I'm using the guest Wi-Fi at a large corporation, and connecting to a commercial VPN provider via the OpenVPN client. I do not know one way or another if a proxy is used on the guest wi-fi, but I know that a proxy is used on the main network. I noticed that a particular website was timing out. I'm not sure why, but I immediately thought that somehow a proxy had inserted itself into the mix. Looking around, I found an old question where the answers said "too bad so sad". However, that was 6 years ago, and certainly a lot has changed.

Is it possible for Windows 10 to silently connect to a proxy, even if I am running an OpenVPN client and connecting to a commercial VPN provider? If so, would the proxy have any control or visibility into what my web browsing was?

It's my understanding that the VPN should go through or around the proxy and therefore the proxy should only see encrypted traffic to the VPN provider. However, enterprises typically have ways to break the rules by throwing lots of money at the problem. However, a transparent SSL proxy should require a custom certificate or root store to be added to the PC, which I have not done, nor was prompted to do so.

1 Answer 1


The answer is simple, although there are some items to clear up:

  1. Yes, a proxy can put itself in the middle, and if you are using a network at a large corporation, it's virtually guaranteed that there are servers (aka proxies) between you and the internet. There is always someone between you and the internet.
  2. However, that doesn't mean that the proxy can intercept your VPN traffic. Intercepting your traffic is impossible unless you installed their root certificate on your machine (which you didn't).
  3. However (again), that doesn't mean that there can't be other ways for them to cause trouble for your attempts to browse the web

To jump to the chase, the most relevant question is whether or not your DNS traffic is going through your VPN. This question is a good starting place for that. If your DNS requests are going through the VPN then in general you should be able to browse the internet without issue (although note that there are still other ways that a VPN might leak information about your internet traffic).

However, if your DNS requests are not going through the VPN, then it is possible for the network to detect and block your traffic at the DNS level (which is where pretty much all browser requests start). Most computers are setup so that they automatically get the location of the DNS server from whoever is providing internet access - in this case, the corporation you are visiting. If you are using the DNS servers of the corporation, then they can absolutely track the domains you visit and block you from viewing anything they consider objectionable.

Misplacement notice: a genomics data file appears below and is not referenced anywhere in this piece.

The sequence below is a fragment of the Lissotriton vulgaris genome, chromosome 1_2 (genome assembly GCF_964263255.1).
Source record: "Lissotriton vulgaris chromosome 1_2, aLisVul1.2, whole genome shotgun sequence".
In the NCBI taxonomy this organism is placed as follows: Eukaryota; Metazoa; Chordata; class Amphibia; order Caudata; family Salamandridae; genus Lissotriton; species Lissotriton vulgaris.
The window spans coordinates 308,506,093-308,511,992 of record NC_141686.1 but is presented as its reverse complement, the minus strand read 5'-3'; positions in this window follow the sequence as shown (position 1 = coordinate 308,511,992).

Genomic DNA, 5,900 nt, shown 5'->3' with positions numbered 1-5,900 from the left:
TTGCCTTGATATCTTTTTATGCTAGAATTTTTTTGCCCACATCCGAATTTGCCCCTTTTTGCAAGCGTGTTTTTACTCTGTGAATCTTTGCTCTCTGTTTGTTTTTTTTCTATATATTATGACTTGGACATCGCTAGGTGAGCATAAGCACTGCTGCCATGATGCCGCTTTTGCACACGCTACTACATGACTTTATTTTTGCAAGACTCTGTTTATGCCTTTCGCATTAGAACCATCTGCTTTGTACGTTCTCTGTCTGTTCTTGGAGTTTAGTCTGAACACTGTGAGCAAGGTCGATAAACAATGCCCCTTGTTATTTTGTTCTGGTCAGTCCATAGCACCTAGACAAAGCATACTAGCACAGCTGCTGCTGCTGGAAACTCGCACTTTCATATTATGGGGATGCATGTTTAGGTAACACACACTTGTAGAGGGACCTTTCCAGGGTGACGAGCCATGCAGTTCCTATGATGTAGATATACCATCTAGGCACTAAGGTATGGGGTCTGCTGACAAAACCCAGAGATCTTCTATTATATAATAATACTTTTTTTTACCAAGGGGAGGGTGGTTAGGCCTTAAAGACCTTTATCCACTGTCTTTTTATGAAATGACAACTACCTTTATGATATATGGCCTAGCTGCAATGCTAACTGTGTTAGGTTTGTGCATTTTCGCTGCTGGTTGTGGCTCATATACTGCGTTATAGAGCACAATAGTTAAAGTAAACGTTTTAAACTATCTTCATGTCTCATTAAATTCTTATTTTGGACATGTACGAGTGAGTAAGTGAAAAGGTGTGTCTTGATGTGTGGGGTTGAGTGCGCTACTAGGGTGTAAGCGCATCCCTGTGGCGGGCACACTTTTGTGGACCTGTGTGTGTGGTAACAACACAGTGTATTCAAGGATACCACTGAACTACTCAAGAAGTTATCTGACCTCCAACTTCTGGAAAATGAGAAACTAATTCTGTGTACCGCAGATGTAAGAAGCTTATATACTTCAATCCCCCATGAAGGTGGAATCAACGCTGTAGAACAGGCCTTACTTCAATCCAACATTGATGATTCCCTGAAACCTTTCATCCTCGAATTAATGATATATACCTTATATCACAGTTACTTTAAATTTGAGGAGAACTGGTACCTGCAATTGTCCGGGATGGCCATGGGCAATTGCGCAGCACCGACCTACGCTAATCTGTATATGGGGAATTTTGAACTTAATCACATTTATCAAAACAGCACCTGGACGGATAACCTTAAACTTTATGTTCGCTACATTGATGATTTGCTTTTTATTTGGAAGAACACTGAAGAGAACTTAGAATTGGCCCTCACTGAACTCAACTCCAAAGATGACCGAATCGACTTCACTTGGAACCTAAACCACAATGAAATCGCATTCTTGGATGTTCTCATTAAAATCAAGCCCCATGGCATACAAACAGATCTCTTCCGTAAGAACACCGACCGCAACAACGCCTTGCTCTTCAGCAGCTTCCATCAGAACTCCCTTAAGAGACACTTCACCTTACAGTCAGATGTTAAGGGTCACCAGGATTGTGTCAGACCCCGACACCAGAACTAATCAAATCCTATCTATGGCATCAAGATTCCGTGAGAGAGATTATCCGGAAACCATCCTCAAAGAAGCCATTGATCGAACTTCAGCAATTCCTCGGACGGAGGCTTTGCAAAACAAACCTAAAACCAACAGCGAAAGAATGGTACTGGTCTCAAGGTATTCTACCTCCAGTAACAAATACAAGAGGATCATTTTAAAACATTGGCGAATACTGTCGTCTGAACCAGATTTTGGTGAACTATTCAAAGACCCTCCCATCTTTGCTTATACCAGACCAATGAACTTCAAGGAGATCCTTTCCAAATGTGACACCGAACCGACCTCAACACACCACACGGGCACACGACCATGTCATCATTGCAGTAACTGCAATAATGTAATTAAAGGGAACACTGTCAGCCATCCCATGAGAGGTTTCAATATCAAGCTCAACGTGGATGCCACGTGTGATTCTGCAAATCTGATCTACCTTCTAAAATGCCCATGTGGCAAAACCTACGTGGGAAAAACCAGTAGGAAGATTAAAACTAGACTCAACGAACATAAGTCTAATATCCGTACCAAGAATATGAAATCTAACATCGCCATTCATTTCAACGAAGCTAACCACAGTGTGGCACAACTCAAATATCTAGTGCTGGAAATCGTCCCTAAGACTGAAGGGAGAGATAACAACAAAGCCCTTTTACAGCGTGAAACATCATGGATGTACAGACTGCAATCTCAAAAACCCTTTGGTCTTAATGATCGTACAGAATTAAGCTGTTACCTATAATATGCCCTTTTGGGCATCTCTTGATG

Unfortunately, it can sometimes be difficult to make sure your DNS requests are going through your VPN. Most computers, unless otherwise configured, will check with your ISP (in this case, the corporation) for hints on where to go for DNS resolution. As a result it is very easy for your ISP to retain control over the DNS requests on your computer. Of course a good VPN should attempt to make sure that all DNS traffic goes through the VPN channel as well, but it isn't always that simple. DNS resolution can be a complicated dance between your computers networking system and your browser, and just because you installed a VPN, there's no guarantee that all DNS traffic is going through it, especially if any network configuration has been changed on either your computer or browser. See the question linked above for a starting point.

So, if the "ISP" is handling your DNS traffic, then they can track what domains you visit and block your access. However, they would not be able to view the actual traffic you send to that domain, including the list of URLs you visit.


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